There can be few of us who have never fantasized about a movie being made about our lives — I can't tell you the number of beery, after-work conversations during which my co-workers and I cast the NPR movie (I usually get Dustin Hoffman). Twice this week — once on purpose, once by happenstance — we spoke with players/characters in the HBO film Recount, which debuted last Sunday night, about the battle in Florida after the 2002 presidential election.
On Tuesday, we asked Democrat Mitchell Berger and Republican Ben Ginsburg to review the picture, and to talk about what it was like to see representations of themselves (actors Bruce Altman and Bob Balaban, respectively) on the screen. Berger joined us by phone, so I can't tell you how good the casting was in his case, but the resemblance between Ginsburg and Balaban is simply uncanny. With one important distinction. If you heard the segment, Ginsburg is both warm and quite funny. I accept that those qualities may not have shone through amid the bitterness in Florida, but Balaban played him as, yes, smart and tough and highly partisan, but also as, well, a pill. He didn't come across that way in Studio 3A at all.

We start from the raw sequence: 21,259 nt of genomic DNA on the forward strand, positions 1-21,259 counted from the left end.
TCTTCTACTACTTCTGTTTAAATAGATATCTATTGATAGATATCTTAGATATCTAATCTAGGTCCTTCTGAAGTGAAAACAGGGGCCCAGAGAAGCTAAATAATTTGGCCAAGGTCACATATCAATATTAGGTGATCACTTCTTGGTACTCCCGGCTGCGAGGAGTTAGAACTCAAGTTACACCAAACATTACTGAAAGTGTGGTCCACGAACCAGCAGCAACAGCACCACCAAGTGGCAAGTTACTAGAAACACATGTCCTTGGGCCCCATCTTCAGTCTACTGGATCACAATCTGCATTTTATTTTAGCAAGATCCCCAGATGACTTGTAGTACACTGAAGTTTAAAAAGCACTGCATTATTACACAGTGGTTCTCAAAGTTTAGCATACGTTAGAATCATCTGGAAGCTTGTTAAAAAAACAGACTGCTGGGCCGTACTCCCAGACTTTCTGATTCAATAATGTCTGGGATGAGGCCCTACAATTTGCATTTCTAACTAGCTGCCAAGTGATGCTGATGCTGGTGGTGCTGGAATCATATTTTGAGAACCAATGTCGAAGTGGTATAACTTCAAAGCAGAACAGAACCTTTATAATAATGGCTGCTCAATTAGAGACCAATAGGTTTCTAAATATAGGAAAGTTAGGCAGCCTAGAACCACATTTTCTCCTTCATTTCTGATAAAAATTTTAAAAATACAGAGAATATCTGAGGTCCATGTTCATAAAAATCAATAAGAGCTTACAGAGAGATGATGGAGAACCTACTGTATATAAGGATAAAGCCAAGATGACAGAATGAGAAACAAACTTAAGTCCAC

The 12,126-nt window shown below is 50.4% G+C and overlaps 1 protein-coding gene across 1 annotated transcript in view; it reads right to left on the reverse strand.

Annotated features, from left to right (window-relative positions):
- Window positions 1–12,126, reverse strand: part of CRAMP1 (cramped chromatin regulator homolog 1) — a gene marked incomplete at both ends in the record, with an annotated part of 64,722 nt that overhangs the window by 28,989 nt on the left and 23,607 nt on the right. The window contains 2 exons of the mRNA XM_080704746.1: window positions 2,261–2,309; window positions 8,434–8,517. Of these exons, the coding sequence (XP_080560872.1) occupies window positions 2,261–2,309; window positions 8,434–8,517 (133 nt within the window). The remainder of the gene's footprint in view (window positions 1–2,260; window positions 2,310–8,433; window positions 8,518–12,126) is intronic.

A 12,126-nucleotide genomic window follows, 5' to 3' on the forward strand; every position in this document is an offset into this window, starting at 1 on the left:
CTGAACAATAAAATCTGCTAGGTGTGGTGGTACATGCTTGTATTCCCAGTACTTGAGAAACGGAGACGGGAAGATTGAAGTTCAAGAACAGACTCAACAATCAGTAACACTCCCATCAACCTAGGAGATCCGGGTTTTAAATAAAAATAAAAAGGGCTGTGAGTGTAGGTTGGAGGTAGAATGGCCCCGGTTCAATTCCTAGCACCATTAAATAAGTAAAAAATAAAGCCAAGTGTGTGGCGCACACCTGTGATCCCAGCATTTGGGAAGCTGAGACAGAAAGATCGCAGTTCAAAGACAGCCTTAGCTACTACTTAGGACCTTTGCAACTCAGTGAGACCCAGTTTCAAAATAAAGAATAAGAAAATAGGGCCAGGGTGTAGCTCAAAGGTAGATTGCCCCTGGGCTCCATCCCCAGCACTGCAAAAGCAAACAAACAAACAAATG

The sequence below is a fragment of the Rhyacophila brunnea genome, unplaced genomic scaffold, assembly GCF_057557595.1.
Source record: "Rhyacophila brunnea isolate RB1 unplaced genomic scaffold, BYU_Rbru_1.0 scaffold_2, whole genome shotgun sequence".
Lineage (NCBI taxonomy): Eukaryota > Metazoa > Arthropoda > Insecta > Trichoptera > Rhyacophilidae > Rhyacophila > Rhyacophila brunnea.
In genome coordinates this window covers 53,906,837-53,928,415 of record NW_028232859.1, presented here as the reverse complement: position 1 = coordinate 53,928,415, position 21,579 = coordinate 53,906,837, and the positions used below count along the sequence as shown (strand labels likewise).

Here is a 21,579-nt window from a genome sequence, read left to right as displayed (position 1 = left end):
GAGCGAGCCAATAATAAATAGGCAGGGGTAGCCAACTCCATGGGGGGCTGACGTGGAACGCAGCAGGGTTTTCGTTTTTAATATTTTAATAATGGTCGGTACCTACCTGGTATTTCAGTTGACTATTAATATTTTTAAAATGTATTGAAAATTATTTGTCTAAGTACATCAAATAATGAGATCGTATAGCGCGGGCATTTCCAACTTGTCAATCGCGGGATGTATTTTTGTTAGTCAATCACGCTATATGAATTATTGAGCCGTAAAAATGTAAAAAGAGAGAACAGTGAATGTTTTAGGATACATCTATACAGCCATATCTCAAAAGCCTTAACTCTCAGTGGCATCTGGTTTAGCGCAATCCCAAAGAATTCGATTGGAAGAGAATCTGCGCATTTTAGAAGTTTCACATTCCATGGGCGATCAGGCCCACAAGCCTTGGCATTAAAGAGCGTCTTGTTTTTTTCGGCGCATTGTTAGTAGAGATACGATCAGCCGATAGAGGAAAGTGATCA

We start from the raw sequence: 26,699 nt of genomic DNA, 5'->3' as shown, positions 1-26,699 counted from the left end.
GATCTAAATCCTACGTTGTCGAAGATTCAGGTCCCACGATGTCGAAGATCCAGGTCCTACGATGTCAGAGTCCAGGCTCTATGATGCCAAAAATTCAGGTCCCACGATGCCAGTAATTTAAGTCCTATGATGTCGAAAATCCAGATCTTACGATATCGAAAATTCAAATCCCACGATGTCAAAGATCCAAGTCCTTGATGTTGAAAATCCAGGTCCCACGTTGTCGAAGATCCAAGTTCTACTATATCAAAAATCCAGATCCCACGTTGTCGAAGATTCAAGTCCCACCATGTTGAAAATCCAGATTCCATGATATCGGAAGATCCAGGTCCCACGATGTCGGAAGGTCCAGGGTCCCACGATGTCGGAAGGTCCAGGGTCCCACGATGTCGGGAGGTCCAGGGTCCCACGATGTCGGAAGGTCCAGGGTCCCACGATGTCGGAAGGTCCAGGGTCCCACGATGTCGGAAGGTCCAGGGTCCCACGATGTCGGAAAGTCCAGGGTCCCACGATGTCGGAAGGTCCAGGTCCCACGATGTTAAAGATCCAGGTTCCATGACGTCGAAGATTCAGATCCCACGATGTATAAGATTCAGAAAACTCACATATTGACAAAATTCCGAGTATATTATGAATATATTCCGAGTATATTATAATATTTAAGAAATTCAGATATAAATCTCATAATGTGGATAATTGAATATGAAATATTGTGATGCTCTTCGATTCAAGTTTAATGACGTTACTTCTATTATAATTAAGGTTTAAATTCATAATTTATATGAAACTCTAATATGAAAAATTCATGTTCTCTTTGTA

Then yesterday, when we wanted to talk with somebody about the process of choosing a vice presidential candidate with Political Junkie Ken Rudin, we booked Ron Klain. A former chief of staff to Vice President Al Gore, he played a big part in the selection of Sen. Joe Lieberman as the running mate. He also played a huge part in Florida in 2000 and, as played by Kevin Spacey, was pretty much the lead character in Recount. He told us that he has lots more hair than Spacey (he's right) and I noted that he looks a lot younger, too, but, in the few minutes we got to spend with him, he came across very much like the character as Spacey played him.
We should all be so lucky when our movies get cast.